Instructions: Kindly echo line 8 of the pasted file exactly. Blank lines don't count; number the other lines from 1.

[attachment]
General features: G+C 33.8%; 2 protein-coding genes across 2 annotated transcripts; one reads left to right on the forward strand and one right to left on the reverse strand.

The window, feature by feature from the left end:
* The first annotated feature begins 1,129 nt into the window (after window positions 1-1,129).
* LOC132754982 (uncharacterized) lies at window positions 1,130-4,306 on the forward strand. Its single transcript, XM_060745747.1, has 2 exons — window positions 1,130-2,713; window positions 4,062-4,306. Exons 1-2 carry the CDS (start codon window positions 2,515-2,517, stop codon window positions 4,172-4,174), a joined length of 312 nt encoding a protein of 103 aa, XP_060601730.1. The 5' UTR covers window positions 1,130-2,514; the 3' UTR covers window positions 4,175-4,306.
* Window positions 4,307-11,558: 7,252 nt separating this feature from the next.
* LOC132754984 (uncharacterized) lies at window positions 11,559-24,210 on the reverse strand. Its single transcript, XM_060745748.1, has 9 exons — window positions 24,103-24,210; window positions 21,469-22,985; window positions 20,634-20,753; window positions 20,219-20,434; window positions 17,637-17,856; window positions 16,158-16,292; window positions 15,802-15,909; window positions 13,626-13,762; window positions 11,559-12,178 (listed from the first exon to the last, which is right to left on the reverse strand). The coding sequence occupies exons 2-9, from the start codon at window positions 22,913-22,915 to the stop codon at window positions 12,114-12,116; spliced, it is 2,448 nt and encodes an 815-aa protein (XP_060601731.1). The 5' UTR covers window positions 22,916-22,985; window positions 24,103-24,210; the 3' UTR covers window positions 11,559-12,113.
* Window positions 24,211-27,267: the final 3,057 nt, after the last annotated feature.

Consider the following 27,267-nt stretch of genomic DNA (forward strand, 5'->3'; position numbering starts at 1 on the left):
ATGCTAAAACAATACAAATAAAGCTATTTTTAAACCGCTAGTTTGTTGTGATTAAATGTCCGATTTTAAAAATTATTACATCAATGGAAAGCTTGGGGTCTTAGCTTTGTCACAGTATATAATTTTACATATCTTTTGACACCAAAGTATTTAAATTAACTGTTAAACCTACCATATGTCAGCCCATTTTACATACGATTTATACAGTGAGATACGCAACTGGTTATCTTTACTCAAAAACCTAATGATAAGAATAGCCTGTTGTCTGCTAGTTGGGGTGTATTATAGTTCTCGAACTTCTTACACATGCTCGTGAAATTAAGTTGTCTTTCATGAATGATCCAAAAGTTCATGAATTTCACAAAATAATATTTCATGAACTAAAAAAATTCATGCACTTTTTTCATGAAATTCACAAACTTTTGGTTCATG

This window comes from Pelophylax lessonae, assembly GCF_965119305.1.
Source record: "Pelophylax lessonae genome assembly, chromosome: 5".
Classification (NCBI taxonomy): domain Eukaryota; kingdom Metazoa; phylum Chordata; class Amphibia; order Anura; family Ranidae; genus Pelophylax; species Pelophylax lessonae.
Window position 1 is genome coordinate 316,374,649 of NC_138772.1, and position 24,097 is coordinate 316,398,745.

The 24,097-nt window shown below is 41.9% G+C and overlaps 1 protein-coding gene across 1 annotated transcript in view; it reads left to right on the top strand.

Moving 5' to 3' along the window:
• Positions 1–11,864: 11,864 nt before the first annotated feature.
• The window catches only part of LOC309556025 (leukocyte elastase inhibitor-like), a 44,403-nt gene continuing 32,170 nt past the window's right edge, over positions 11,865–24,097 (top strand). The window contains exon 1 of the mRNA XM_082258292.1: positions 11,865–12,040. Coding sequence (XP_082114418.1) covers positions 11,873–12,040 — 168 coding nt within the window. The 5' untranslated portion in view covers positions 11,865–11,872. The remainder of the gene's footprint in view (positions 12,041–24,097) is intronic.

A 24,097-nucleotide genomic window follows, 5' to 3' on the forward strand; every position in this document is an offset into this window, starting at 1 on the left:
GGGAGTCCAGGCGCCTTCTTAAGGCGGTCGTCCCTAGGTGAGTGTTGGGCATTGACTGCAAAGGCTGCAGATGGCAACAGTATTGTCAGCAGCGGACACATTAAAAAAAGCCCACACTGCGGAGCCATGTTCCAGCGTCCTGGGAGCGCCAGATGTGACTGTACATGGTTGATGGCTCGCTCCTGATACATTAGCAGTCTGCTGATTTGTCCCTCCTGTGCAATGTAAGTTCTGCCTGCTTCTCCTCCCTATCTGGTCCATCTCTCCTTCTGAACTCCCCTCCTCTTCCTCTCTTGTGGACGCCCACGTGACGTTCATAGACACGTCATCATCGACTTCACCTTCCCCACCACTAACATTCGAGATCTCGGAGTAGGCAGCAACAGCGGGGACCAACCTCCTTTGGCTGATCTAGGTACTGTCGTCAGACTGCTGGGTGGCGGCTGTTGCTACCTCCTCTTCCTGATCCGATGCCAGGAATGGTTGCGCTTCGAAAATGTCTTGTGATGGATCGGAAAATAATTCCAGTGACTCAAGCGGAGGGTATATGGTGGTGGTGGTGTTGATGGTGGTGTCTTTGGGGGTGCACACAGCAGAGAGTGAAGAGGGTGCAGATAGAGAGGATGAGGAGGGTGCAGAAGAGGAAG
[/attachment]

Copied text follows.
Consider the following 27,267-nt stretch of genomic DNA (forward strand, 5'->3'; position numbering starts at 1 on the left):